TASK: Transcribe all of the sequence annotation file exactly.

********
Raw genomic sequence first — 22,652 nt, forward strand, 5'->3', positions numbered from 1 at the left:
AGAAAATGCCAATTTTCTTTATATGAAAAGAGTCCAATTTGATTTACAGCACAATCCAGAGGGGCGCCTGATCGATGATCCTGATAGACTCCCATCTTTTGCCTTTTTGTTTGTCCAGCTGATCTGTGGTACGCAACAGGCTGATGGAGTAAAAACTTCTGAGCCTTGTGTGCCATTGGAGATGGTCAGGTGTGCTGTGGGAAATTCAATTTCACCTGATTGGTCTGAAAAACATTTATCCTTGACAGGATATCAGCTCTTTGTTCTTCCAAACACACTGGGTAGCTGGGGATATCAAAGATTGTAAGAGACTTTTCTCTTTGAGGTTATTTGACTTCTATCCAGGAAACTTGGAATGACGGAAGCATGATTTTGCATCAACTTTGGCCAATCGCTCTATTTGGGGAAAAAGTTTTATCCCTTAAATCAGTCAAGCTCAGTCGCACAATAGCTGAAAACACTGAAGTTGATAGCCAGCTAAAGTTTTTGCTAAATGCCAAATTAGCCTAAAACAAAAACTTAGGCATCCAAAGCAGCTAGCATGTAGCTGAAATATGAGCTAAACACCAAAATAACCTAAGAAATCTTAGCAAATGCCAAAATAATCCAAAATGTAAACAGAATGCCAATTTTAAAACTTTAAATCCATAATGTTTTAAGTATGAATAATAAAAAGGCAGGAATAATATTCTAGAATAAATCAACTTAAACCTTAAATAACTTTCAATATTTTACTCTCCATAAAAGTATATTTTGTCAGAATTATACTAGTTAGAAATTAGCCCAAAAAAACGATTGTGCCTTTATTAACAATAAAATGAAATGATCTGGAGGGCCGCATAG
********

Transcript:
Raw genomic sequence first — 22,652 nt, forward strand, 5'->3', positions numbered from 1 at the left:
AGAAAATGCCAATTTTCTTTATATGAAAAGAGTCCAATTTGATTTACAGCACAATCCAGAGGGGCGCCTGATCGATGATCCTGATAGACTCCCATCTTTTGCCTTTTTGTTTGTCCAGCTGATCTGTGGTACGCAACAGGCTGATGGAGTAAAAACTTCTGAGCCTTGTGTGCCATTGGAGATGGTCAGGTGTGCTGTGGGAAATTCAATTTCACCTGATTGGTCTGAAAAACATTTATCCTTGACAGGATATCAGCTCTTTGTTCTTCCAAACACACTGGGTAGCTGGGGATATCAAAGATTGTAAGAGACTTTTCTCTTTGAGGTTATTTGACTTCTATCCAGGAAACTTGGAATGACGGAAGCATGATTTTGCATCAACTTTGGCCAATCGCTCTATTTGGGGAAAAAGTTTTATCCCTTAAATCAGTCAAGCTCAGTCGCACAATAGCTGAAAACACTGAAGTTGATAGCCAGCTAAAGTTTTTGCTAAATGCCAAATTAGCCTAAAACAAAAACTTAGGCATCCAAAGCAGCTAGCATGTAGCTGAAATATGAGCTAAACACCAAAATAACCTAAGAAATCTTAGCAAATGCCAAAATAATCCAAAATGTAAACAGAATGCCAATTTTAAAACTTTAAATCCATAATGTTTTAAGTATGAATAATAAAAAGGCAGGAATAATATTCTAGAATAAATCAACTTAAACCTTAAATAACTTTCAATATTTTACTCTCCATAAAAGTATATTTTGTCAGAATTATACTAGTTAGAAATTAGCCCAAAAAAACGATTGTGCCTTTATTAACAATAAAATGAAATGATCTGGAGGGCCGCATAG